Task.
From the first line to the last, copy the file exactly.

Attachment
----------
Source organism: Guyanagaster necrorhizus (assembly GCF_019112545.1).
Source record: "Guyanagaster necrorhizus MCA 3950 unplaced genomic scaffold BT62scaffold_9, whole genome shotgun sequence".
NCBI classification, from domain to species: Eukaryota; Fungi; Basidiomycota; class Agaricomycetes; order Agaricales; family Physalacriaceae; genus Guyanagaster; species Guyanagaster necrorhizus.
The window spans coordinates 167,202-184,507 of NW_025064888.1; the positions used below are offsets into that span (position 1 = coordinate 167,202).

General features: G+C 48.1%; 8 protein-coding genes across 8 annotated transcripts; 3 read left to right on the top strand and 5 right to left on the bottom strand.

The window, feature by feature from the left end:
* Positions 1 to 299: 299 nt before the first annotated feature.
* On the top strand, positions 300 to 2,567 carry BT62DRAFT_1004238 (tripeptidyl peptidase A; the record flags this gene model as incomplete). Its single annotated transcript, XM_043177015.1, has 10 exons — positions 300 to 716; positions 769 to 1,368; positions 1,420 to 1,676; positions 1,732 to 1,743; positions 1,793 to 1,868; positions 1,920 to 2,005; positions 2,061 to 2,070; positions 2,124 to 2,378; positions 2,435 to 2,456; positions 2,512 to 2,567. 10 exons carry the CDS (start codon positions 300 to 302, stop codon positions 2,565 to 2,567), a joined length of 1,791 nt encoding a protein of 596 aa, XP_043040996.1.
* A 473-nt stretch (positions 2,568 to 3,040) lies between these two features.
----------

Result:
Source organism: Guyanagaster necrorhizus (assembly GCF_019112545.1).
Source record: "Guyanagaster necrorhizus MCA 3950 unplaced genomic scaffold BT62scaffold_9, whole genome shotgun sequence".
NCBI classification, from domain to species: Eukaryota; Fungi; Basidiomycota; class Agaricomycetes; order Agaricales; family Physalacriaceae; genus Guyanagaster; species Guyanagaster necrorhizus.
The window spans coordinates 167,202-184,507 of NW_025064888.1; the positions used below are offsets into that span (position 1 = coordinate 167,202).

General features: G+C 48.1%; 8 protein-coding genes across 8 annotated transcripts; 3 read left to right on the top strand and 5 right to left on the bottom strand.

The window, feature by feature from the left end:
* Positions 1 to 299: 299 nt before the first annotated feature.
* On the top strand, positions 300 to 2,567 carry BT62DRAFT_1004238 (tripeptidyl peptidase A; the record flags this gene model as incomplete). Its single annotated transcript, XM_043177015.1, has 10 exons — positions 300 to 716; positions 769 to 1,368; positions 1,420 to 1,676; positions 1,732 to 1,743; positions 1,793 to 1,868; positions 1,920 to 2,005; positions 2,061 to 2,070; positions 2,124 to 2,378; positions 2,435 to 2,456; positions 2,512 to 2,567. 10 exons carry the CDS (start codon positions 300 to 302, stop codon positions 2,565 to 2,567), a joined length of 1,791 nt encoding a protein of 596 aa, XP_043040996.1.
* A 473-nt stretch (positions 2,568 to 3,040) lies between these two features.